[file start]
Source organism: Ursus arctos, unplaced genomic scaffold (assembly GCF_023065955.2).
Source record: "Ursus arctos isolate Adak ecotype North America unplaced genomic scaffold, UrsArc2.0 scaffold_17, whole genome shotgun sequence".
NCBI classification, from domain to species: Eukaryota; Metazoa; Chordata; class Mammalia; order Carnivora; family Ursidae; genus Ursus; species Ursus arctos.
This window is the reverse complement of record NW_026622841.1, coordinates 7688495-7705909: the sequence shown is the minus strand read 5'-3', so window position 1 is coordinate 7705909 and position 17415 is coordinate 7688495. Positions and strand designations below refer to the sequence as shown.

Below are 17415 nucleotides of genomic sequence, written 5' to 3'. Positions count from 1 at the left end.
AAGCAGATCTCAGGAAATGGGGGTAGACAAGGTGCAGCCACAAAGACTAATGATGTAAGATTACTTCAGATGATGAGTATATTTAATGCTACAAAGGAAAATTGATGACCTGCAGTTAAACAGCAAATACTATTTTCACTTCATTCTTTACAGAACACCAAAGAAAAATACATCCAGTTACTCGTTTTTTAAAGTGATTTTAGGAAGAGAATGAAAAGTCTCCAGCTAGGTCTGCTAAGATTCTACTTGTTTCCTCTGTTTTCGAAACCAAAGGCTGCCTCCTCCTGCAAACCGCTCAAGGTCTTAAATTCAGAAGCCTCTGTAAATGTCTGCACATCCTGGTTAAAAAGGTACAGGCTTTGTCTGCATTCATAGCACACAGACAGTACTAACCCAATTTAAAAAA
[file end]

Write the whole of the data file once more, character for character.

Source organism: Ursus arctos, unplaced genomic scaffold (assembly GCF_023065955.2).
Source record: "Ursus arctos isolate Adak ecotype North America unplaced genomic scaffold, UrsArc2.0 scaffold_17, whole genome shotgun sequence".
NCBI classification, from domain to species: Eukaryota; Metazoa; Chordata; class Mammalia; order Carnivora; family Ursidae; genus Ursus; species Ursus arctos.
This window is the reverse complement of record NW_026622841.1, coordinates 7688495-7705909: the sequence shown is the minus strand read 5'-3', so window position 1 is coordinate 7705909 and position 17415 is coordinate 7688495. Positions and strand designations below refer to the sequence as shown.

Below are 17415 nucleotides of genomic sequence, written 5' to 3'. Positions count from 1 at the left end.
AAGCAGATCTCAGGAAATGGGGGTAGACAAGGTGCAGCCACAAAGACTAATGATGTAAGATTACTTCAGATGATGAGTATATTTAATGCTACAAAGGAAAATTGATGACCTGCAGTTAAACAGCAAATACTATTTTCACTTCATTCTTTACAGAACACCAAAGAAAAATACATCCAGTTACTCGTTTTTTAAAGTGATTTTAGGAAGAGAATGAAAAGTCTCCAGCTAGGTCTGCTAAGATTCTACTTGTTTCCTCTGTTTTCGAAACCAAAGGCTGCCTCCTCCTGCAAACCGCTCAAGGTCTTAAATTCAGAAGCCTCTGTAAATGTCTGCACATCCTGGTTAAAAAGGTACAGGCTTTGTCTGCATTCATAGCACACAGACAGTACTAACCCAATTTAAAAAA